'Killing civilians didn't bother Bomber Harris,' the voice-over stated coldly, though the only evidence they offered to support this categorical verdict was a highly ambiguous remark. Stopped for speeding, Harris was rebuked by a policeman: 'You could have killed someone, sir.' 'Young man,' Harris is said to have replied, 'I kill thousands of people every night.' Said casually or with arrogance this would be monstrous; said with melancholy it would be no more than a recognition of a terrible irony, evidence of the burdens of command.
By using an actor to play Harris, though, the film-makers could put their own interpretation on the words. Filmed in threatening close-up, thunder- browed, their version came on like a James Bond villain, urbane and ruthless - Blofeld in blue serge. I don't care much for what little I know of Harris myself, but this seemed to fall just a bit short of a fair trial.
It's true that the moral status of targeting civilians to cause maximum terror isn't very complicated - it was wrong. Indeed people knew it was wrong at the time, which is why the strategy aroused heated debate among military planners and why it was the subject of psychological denial during and after the war. But the question of whether it seemed effective, at a time when weariness and fear had altered moral perspectives, is crucially different, and one which can only be addressed with humility.
To airmen distressed by those who now question the propriety of their actions, one can only offer some consoling paradoxes. That, in this case, it is an honourable thing to have a bad conscience and that you fought precisely so that people would be free, among other things, to question the legitimacy of your fight. In one of the more terrible moments in 'Death by Moonlight', a survivor of the Hamburg firestorms recalled seeing a road turned to flypaper by the heat. A young child and her mother were trapped by the molten tar, unable to reach each other, unable to escape. Both burned alive. If we can't, 50 years on, simply acknowledge that that was a terrible thing to have done, what exactly was the victory for?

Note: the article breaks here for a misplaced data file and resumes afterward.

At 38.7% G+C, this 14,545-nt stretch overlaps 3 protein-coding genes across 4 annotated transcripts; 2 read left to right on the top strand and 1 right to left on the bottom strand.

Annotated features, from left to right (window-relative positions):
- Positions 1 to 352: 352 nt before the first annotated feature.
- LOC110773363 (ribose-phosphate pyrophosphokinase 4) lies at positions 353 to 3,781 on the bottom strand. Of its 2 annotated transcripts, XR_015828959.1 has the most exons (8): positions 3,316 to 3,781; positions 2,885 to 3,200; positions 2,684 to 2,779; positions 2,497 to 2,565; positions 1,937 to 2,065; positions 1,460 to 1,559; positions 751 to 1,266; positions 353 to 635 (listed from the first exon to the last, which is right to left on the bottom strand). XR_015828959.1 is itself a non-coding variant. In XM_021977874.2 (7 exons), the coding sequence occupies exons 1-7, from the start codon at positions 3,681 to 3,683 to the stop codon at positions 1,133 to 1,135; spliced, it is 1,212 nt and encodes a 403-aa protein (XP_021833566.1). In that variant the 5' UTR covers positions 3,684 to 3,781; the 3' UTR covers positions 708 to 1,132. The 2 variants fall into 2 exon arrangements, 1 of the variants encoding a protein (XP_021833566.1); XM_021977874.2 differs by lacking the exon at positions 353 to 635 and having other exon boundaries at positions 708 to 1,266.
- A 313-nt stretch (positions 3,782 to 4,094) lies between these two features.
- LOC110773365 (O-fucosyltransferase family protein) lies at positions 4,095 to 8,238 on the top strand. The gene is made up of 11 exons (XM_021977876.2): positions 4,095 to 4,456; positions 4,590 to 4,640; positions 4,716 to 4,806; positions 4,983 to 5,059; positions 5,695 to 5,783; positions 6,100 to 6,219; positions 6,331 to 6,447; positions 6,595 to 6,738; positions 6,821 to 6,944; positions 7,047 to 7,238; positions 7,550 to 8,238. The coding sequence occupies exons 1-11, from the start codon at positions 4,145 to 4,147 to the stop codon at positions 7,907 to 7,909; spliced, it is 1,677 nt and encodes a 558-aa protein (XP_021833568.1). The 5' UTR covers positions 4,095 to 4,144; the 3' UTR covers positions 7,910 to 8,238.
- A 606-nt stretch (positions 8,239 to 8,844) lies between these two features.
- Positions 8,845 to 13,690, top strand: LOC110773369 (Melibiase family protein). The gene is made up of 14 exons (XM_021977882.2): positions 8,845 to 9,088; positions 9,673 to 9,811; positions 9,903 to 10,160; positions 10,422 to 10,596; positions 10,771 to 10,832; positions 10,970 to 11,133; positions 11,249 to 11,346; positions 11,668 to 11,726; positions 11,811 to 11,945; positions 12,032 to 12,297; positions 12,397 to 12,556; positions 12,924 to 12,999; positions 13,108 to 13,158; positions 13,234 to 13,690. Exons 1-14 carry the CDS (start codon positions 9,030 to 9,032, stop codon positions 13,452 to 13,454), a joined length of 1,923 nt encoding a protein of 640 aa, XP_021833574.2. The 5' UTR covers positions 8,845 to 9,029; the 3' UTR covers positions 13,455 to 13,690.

Sunday Best (ITV), or 'The Neil and Glenys Show', was hugely enjoyable, if only for the surreal disjunction of style and content. The Kinnocks began with Article One of the Declaration of Human Rights and continued with A Midsummer Night's Dream ('directed by our friend Adrian Noble'), post-modernism, and the plight of the Bangladeshi writer Taslima Nasrin. Larry Adler made a brave stab at GMTV normality, appearing in a black silk coffin-lining to drop celebrity names, but regular viewers will have been in the ambulance by then.